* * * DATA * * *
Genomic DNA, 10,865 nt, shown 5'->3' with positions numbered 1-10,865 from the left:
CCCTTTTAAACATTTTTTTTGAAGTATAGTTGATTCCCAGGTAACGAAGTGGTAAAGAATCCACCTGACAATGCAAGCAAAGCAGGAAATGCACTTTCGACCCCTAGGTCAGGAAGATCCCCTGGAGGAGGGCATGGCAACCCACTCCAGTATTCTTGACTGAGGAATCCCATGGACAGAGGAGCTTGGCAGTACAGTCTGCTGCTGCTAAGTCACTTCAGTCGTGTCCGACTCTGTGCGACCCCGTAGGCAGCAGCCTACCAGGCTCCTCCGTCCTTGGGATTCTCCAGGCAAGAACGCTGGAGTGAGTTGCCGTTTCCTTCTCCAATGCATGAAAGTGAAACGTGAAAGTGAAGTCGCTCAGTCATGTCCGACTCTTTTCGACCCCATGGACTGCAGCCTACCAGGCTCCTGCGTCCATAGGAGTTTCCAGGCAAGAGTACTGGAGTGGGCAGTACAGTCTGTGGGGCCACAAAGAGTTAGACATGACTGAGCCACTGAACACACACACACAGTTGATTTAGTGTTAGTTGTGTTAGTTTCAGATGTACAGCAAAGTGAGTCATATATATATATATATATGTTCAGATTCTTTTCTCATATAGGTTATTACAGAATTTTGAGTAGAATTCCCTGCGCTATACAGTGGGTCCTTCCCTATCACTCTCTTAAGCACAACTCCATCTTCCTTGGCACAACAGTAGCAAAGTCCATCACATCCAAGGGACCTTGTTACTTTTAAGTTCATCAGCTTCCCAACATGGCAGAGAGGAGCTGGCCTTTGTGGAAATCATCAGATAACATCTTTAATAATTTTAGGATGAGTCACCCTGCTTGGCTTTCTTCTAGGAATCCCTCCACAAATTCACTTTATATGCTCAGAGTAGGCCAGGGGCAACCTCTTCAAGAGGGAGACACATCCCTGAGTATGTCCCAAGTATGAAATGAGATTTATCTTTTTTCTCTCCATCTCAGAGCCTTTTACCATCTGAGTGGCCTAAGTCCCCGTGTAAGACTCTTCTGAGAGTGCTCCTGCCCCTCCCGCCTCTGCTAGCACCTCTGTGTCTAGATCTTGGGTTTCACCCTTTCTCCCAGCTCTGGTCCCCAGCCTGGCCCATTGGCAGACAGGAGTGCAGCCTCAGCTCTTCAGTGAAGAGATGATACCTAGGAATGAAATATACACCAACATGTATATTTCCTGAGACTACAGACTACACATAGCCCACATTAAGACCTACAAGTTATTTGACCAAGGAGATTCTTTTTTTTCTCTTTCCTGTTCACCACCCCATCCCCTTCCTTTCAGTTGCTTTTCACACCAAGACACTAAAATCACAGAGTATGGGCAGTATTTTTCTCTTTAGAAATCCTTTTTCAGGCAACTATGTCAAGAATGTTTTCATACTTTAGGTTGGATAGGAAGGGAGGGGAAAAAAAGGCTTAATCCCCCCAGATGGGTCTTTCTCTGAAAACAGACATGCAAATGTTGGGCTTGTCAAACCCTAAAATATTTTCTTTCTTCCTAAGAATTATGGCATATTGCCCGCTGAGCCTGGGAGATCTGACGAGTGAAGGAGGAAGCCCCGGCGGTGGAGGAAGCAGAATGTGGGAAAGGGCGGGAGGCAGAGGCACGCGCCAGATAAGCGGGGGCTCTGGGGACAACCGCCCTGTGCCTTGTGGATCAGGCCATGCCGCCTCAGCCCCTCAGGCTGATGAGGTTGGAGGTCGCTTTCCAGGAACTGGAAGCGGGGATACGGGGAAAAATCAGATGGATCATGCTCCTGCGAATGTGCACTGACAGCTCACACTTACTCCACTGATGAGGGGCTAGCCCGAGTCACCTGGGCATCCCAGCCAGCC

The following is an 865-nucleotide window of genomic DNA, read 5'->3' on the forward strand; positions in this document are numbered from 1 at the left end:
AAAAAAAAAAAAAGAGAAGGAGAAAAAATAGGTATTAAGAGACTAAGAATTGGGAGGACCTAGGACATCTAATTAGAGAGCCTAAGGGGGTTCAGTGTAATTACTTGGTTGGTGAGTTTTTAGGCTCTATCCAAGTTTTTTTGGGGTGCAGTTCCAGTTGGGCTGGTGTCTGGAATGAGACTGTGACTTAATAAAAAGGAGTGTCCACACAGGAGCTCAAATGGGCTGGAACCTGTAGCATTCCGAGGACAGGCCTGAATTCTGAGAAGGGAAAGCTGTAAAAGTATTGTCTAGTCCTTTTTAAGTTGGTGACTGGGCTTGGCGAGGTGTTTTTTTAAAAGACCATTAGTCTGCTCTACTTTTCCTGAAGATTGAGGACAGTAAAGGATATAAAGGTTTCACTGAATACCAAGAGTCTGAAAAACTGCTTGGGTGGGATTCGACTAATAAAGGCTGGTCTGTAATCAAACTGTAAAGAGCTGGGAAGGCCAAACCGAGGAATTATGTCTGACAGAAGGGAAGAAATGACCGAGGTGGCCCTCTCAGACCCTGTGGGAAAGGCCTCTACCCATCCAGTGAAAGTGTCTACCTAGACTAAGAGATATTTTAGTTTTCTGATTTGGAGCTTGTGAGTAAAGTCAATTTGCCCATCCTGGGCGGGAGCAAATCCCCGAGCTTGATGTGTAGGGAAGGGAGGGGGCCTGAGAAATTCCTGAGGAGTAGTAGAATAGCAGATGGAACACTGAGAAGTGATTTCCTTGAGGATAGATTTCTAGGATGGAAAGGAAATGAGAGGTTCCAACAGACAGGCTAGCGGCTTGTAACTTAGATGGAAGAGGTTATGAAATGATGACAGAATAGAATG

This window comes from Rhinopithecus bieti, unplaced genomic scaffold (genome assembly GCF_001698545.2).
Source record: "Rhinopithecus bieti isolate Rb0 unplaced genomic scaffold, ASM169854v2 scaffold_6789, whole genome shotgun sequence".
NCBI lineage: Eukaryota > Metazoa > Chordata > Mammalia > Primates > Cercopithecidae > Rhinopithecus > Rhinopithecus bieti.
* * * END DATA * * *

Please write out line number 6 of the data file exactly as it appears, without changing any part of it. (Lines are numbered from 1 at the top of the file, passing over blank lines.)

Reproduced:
Source record: "Rhinopithecus bieti isolate Rb0 unplaced genomic scaffold, ASM169854v2 scaffold_6789, whole genome shotgun sequence".